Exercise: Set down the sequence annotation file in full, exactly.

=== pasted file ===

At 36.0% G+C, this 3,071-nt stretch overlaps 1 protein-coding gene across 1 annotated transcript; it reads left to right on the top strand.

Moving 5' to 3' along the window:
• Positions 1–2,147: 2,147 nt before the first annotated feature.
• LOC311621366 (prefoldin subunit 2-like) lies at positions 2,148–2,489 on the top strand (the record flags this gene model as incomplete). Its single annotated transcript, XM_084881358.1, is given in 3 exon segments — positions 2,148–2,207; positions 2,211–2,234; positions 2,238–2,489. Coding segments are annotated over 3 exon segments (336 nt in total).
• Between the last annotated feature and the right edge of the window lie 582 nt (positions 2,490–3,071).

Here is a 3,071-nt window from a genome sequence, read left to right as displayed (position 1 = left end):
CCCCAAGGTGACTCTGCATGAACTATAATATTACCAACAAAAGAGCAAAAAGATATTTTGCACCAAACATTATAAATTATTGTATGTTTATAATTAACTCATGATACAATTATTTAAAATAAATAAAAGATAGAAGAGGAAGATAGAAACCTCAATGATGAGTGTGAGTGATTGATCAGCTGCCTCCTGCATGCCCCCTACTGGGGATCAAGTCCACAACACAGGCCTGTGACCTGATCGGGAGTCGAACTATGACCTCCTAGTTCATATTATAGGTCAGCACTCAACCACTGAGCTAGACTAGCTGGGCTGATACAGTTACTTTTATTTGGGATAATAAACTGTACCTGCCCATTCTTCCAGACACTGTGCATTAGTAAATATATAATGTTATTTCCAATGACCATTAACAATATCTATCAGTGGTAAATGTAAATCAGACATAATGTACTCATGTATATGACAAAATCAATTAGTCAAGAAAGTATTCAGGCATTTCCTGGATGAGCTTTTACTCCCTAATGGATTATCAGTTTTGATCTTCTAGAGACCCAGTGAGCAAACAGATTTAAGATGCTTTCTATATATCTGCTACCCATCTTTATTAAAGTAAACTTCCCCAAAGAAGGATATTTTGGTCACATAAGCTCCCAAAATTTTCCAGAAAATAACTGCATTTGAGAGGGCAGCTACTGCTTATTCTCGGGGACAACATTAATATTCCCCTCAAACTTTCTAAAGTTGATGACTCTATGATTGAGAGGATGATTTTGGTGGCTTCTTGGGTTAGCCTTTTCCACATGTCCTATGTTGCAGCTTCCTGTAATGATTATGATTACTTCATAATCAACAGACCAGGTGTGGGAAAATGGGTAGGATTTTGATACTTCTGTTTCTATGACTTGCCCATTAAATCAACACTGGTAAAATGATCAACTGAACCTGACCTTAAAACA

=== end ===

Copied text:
At 36.0% G+C, this 3,071-nt stretch overlaps 1 protein-coding gene across 1 annotated transcript; it reads left to right on the top strand.

Moving 5' to 3' along the window:
• Positions 1–2,147: 2,147 nt before the first annotated feature.
• LOC311621366 (prefoldin subunit 2-like) lies at positions 2,148–2,489 on the top strand (the record flags this gene model as incomplete). Its single annotated transcript, XM_084881358.1, is given in 3 exon segments — positions 2,148–2,207; positions 2,211–2,234; positions 2,238–2,489. Coding segments are annotated over 3 exon segments (336 nt in total).
• Between the last annotated feature and the right edge of the window lie 582 nt (positions 2,490–3,071).

Here is a 3,071-nt window from a genome sequence, read left to right as displayed (position 1 = left end):
CCCCAAGGTGACTCTGCATGAACTATAATATTACCAACAAAAGAGCAAAAAGATATTTTGCACCAAACATTATAAATTATTGTATGTTTATAATTAACTCATGATACAATTATTTAAAATAAATAAAAGATAGAAGAGGAAGATAGAAACCTCAATGATGAGTGTGAGTGATTGATCAGCTGCCTCCTGCATGCCCCCTACTGGGGATCAAGTCCACAACACAGGCCTGTGACCTGATCGGGAGTCGAACTATGACCTCCTAGTTCATATTATAGGTCAGCACTCAACCACTGAGCTAGACTAGCTGGGCTGATACAGTTACTTTTATTTGGGATAATAAACTGTACCTGCCCATTCTTCCAGACACTGTGCATTAGTAAATATATAATGTTATTTCCAATGACCATTAACAATATCTATCAGTGGTAAATGTAAATCAGACATAATGTACTCATGTATATGACAAAATCAATTAGTCAAGAAAGTATTCAGGCATTTCCTGGATGAGCTTTTACTCCCTAATGGATTATCAGTTTTGATCTTCTAGAGACCCAGTGAGCAAACAGATTTAAGATGCTTTCTATATATCTGCTACCCATCTTTATTAAAGTAAACTTCCCCAAAGAAGGATATTTTGGTCACATAAGCTCCCAAAATTTTCCAGAAAATAACTGCATTTGAGAGGGCAGCTACTGCTTATTCTCGGGGACAACATTAATATTCCCCTCAAACTTTCTAAAGTTGATGACTCTATGATTGAGAGGATGATTTTGGTGGCTTCTTGGGTTAGCCTTTTCCACATGTCCTATGTTGCAGCTTCCTGTAATGATTATGATTACTTCATAATCAACAGACCAGGTGTGGGAAAATGGGTAGGATTTTGATACTTCTGTTTCTATGACTTGCCCATTAAATCAACACTGGTAAAATGATCAACTGAACCTGACCTTAAAACA